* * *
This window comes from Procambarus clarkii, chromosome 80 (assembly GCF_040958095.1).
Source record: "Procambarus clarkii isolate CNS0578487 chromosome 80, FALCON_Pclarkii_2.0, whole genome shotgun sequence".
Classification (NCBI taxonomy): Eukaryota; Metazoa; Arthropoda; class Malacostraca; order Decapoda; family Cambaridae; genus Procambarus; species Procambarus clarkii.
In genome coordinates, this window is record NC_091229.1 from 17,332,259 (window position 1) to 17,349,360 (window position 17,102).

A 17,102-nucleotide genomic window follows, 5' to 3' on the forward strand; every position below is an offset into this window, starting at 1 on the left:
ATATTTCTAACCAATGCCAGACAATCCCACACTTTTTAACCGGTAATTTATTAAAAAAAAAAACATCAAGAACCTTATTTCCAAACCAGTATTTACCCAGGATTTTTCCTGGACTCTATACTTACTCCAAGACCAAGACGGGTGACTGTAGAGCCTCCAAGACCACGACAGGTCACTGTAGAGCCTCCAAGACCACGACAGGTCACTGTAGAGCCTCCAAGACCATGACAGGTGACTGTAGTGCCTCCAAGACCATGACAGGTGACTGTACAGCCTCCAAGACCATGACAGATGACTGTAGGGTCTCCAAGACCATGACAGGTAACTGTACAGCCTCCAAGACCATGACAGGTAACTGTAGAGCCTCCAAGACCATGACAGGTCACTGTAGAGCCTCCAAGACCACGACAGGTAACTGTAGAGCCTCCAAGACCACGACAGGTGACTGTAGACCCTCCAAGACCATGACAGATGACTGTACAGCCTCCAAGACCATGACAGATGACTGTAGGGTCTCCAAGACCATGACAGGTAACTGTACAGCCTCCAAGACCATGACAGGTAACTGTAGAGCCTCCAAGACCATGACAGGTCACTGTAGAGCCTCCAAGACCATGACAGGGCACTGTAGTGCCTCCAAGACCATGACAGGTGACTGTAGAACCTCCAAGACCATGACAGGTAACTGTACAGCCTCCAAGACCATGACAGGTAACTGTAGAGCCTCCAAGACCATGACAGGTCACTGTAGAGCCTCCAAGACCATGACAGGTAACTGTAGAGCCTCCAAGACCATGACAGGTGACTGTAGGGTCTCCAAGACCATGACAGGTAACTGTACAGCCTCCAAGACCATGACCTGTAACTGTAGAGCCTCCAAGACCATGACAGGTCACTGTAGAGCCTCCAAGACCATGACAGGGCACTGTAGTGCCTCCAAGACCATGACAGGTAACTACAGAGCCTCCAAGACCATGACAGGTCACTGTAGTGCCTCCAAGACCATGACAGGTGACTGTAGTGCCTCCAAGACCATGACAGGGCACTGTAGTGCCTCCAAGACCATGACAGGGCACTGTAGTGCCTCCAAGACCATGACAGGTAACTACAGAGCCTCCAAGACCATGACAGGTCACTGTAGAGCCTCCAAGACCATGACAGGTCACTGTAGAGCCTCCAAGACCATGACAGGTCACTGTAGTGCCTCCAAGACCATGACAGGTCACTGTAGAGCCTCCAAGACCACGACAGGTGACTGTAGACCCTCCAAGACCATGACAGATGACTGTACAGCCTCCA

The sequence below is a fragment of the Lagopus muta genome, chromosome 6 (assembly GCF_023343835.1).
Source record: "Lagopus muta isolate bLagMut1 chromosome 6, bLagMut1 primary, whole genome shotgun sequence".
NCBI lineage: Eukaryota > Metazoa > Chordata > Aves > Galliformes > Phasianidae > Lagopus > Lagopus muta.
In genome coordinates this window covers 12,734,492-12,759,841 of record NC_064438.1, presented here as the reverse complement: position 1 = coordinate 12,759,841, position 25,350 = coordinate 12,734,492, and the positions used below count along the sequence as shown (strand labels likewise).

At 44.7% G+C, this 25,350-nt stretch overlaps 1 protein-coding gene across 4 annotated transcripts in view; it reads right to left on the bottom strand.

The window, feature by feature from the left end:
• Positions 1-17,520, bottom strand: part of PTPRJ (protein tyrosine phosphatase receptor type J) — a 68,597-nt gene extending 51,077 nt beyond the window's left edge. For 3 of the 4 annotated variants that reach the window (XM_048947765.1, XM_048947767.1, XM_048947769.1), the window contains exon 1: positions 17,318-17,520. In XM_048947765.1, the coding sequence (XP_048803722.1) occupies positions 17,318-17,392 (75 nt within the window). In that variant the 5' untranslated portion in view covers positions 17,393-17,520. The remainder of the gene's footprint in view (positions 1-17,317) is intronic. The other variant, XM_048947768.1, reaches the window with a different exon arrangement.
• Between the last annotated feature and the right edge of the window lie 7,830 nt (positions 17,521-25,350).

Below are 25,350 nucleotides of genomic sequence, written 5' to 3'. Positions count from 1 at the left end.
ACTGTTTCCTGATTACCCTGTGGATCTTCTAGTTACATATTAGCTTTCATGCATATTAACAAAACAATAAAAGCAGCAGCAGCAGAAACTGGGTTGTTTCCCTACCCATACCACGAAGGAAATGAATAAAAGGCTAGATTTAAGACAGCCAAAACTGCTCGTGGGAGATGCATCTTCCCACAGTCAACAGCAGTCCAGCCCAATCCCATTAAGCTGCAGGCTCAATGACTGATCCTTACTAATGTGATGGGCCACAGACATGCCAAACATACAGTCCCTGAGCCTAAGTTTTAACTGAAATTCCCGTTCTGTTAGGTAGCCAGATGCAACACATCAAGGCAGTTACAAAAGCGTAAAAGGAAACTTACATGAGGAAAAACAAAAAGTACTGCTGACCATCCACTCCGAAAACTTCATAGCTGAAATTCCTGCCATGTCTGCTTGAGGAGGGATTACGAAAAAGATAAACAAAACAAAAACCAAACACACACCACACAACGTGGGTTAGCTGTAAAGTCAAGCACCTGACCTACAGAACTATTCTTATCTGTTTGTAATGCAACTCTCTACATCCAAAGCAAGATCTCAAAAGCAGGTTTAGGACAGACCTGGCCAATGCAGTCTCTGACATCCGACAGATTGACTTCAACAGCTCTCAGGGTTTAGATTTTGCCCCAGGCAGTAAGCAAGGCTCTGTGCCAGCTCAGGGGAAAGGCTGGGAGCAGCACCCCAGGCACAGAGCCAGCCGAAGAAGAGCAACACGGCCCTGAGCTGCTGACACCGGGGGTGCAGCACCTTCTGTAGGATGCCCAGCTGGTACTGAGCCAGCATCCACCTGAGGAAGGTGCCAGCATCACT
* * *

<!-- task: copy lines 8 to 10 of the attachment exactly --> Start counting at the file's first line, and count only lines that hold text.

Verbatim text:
Source record: "Lagopus muta isolate bLagMut1 chromosome 6, bLagMut1 primary, whole genome shotgun sequence".
NCBI lineage: Eukaryota > Metazoa > Chordata > Aves > Galliformes > Phasianidae > Lagopus > Lagopus muta.
In genome coordinates this window covers 12,734,492-12,759,841 of record NC_064438.1, presented here as the reverse complement: position 1 = coordinate 12,759,841, position 25,350 = coordinate 12,734,492, and the positions used below count along the sequence as shown (strand labels likewise).